Either, ironically the brunt of the impact of birth isn’t on your front lady parts, or, I have conveniently become a Post-natal Vaginal Amnesiac. I don’t remember actually feeling any pain or stretching in my front lady parts during the birth – AKA ‘the birth canal’. When you’re in labour you completely lose the identity of your va-jay-jay by the way, as it simply becomes ‘the birth canal’ through which your baby needs to make his long awaited journey. Rather than Frontal Lady Part Pain, what I experienced was just a constant and extremely literal pain in the arse, with a 7 pound bony baby knocking at the door. The fact that seemingly my va-jay-jay transformed into ‘the birth canal’ for the birth and then morped back again could well be a clever ploy of Mother Nature if you are indeed ever to have sex again. You certainly don’t want even a meme of the birth left in your lady parts once they resume their prior role of pleasure centre, and you really don’t want to be reminded of something very large and hard coming out whilst something (hopefully) substantial and hard is going in.
4. It never goes according to plan
These days there’s a big emphasis on empowering women and couples to make a birth plan. The NHS midwives encourage this, all the pregnancy week-by-week emails advocate this along with the NCT classes. Realistically it’s great to know what you might expect and what pain relief options there are, and to have discussed it with your birthing partner, but definitely think of it as ‘birth preferences’ and not a ‘birth plan’. You may find that your preference for a natural birth quickly subsides into an appetite for a serious pharmaceutical cocktail binge. With the best will in the world, remember that this birth involves 2 people, one of which has never discussed their plan or preferences with you – your baby.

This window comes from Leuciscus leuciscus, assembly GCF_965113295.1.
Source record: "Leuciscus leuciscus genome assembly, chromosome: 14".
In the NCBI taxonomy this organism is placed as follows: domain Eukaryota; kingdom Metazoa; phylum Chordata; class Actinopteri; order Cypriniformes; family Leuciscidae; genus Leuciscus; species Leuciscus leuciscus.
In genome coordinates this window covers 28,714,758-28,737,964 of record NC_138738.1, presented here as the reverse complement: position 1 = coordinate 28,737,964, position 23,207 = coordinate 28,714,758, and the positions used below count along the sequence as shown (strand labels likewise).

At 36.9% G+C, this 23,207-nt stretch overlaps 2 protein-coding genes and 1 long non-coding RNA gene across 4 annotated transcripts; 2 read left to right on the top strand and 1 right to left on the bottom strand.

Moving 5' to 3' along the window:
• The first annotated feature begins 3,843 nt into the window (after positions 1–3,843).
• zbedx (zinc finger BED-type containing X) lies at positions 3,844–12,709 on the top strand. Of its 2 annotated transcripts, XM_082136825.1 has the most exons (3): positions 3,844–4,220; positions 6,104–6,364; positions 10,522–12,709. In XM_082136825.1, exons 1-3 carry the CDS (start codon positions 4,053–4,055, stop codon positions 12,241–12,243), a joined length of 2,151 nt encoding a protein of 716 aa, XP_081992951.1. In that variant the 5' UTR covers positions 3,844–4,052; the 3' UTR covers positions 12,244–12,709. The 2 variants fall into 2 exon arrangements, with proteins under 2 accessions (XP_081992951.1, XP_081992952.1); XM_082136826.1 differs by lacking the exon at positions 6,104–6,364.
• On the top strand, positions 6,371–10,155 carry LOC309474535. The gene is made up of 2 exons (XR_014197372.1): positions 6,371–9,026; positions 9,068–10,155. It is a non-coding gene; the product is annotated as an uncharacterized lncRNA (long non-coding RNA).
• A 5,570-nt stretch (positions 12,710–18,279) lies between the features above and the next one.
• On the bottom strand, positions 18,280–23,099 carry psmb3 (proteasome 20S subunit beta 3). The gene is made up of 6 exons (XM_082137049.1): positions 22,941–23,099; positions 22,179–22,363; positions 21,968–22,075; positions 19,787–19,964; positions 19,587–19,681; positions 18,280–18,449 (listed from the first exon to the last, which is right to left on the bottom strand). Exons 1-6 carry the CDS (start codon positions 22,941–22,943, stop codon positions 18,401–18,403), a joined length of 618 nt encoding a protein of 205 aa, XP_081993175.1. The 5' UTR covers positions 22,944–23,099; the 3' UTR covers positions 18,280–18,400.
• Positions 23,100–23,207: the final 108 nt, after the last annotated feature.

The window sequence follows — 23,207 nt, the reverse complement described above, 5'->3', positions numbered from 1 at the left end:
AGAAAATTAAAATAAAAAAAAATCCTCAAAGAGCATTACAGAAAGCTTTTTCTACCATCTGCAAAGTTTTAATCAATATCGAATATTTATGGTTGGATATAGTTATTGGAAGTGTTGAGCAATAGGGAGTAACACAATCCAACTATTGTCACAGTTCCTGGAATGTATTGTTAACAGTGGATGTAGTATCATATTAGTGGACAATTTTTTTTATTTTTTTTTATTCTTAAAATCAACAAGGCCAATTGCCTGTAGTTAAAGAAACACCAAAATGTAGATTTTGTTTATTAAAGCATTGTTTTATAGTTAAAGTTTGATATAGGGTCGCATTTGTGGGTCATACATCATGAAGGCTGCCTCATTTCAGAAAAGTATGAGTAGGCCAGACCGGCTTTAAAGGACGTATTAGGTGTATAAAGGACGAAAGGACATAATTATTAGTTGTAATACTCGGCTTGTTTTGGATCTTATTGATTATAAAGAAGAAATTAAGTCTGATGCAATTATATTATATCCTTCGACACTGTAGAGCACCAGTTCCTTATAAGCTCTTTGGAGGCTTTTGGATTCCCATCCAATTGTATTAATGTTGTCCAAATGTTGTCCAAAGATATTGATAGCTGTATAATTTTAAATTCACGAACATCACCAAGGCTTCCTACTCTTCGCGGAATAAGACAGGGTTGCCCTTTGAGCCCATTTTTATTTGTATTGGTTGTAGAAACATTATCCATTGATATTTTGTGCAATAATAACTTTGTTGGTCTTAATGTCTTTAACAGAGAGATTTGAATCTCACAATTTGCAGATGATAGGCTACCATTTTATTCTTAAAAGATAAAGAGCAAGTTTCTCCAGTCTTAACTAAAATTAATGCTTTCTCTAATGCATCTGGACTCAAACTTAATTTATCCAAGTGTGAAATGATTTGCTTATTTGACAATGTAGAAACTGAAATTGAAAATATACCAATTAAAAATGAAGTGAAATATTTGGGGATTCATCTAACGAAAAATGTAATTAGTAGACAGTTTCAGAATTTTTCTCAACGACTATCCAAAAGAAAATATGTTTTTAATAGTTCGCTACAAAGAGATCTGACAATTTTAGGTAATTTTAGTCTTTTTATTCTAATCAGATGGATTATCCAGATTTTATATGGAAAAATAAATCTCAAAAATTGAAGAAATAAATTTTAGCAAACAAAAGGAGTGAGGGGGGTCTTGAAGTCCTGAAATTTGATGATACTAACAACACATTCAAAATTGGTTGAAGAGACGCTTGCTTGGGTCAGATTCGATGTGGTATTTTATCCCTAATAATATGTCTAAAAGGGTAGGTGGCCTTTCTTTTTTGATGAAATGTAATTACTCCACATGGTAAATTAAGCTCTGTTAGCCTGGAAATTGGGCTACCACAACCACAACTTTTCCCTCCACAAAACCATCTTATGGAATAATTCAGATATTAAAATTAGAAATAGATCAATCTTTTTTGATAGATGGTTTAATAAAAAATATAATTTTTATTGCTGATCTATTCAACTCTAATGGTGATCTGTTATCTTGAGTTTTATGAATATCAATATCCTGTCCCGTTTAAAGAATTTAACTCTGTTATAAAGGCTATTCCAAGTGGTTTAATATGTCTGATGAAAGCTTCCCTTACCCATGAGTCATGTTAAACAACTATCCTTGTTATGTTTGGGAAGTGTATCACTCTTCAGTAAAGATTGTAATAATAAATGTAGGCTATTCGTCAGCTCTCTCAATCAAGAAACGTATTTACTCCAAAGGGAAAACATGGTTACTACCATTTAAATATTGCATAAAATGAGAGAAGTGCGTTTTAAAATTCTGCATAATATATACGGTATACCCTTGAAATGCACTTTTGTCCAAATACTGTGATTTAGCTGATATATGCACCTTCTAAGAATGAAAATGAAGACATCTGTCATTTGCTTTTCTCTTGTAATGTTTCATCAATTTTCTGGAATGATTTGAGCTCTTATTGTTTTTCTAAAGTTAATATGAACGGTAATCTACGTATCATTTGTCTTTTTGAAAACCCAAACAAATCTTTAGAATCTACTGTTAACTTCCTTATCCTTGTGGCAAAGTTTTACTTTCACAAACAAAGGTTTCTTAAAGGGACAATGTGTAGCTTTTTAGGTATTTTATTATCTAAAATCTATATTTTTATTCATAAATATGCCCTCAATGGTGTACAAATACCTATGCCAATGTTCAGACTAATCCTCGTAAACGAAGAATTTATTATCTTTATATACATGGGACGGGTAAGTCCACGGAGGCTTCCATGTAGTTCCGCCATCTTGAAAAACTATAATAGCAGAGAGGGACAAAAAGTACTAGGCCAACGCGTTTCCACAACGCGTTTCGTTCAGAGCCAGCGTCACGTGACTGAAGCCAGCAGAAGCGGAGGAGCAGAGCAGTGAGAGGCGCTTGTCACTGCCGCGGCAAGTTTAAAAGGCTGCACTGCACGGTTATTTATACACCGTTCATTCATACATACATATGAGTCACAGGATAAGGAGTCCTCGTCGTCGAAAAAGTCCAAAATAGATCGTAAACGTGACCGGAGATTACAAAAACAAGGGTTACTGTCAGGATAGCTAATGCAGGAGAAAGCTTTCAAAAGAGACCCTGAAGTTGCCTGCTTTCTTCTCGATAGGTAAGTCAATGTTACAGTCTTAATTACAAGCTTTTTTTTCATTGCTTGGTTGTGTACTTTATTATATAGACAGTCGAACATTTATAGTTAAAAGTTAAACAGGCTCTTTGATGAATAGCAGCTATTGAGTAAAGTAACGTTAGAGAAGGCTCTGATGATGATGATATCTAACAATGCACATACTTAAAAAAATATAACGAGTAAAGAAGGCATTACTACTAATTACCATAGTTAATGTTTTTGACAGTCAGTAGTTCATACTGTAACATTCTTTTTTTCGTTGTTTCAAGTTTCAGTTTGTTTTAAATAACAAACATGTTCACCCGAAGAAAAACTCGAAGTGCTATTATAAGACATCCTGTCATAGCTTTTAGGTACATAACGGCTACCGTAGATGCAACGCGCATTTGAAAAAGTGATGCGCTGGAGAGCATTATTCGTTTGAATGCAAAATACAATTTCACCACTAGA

5. It’s the most amazing thing you will ever do
It may possibly be the most painful, intense, traumatic, tiring and surprisingly long test of endurance you ever go through convincing you that if there is a God then he is definitely a man and a mean bastard at that, but as soon as that baby is finally out the intense contractions suddenly stop and the main part of the pain is over. *Huge sigh of relief. (The likes of post-delivery stitches pale into insignificance and just feel mildly uncomfortable in comparison).
I had a huge burst of adrenaline in the first couple of days after the birth despite 48 hours of no sleep and a ventouse delivery following a harrowing ambulance transfer from the birthing centre to hospital fully dilated whilst pushing all the way (after pushing for a good few hours already may I add). I was totally overcome with how utterly amazing the female body is to go through the rigours of birth and then make such a spectacular recovery. I was also overwhelmed and so grateful for how supportive and wonderful all the midwives and clinical staff were who looked after me, not to mention my husband as my calm and collected birthing partner. I was also bloody proud of myself for going through the hardest thing I’ve experienced in my life and not resorting to violence or swearing. Not even once! Not to mention the end result of your labouring is pricelessly special and endlessly fascinating. You will never tire of gazing at this perfect little person you’ve grown and produced.